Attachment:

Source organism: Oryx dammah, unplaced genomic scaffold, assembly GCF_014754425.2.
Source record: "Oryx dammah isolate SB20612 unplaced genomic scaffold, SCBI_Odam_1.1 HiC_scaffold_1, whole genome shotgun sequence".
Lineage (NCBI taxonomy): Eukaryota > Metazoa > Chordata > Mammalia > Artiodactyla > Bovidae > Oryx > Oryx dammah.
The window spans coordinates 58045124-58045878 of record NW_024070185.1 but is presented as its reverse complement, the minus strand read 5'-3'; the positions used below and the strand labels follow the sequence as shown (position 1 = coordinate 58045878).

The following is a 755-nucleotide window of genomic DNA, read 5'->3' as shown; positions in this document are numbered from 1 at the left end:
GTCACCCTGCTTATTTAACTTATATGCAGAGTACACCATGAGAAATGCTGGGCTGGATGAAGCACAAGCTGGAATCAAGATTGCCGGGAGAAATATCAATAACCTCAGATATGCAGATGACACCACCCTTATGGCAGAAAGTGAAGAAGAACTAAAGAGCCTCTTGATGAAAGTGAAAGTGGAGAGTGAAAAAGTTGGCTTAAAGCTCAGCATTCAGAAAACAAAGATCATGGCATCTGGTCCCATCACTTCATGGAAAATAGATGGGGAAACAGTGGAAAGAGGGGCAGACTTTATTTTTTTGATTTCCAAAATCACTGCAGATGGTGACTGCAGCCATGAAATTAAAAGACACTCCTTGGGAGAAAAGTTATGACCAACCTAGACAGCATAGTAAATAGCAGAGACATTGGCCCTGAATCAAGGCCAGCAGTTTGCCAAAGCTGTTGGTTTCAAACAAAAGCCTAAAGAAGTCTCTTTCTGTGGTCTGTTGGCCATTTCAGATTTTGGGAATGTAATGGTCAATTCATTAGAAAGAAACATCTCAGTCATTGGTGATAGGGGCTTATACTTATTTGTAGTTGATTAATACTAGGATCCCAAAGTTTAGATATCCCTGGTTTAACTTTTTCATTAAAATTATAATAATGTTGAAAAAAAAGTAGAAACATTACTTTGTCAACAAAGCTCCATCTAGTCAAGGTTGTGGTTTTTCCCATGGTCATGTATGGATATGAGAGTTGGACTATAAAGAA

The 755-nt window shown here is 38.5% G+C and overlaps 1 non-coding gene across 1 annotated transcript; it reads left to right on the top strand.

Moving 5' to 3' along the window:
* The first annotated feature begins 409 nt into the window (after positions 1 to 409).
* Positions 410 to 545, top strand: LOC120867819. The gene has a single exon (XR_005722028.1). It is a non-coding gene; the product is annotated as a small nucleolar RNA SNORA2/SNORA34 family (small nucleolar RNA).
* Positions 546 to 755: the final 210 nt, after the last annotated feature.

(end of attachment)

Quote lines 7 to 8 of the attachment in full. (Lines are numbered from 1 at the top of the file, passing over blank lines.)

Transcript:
The 755-nt window shown here is 38.5% G+C and overlaps 1 non-coding gene across 1 annotated transcript; it reads left to right on the top strand.

Moving 5' to 3' along the window: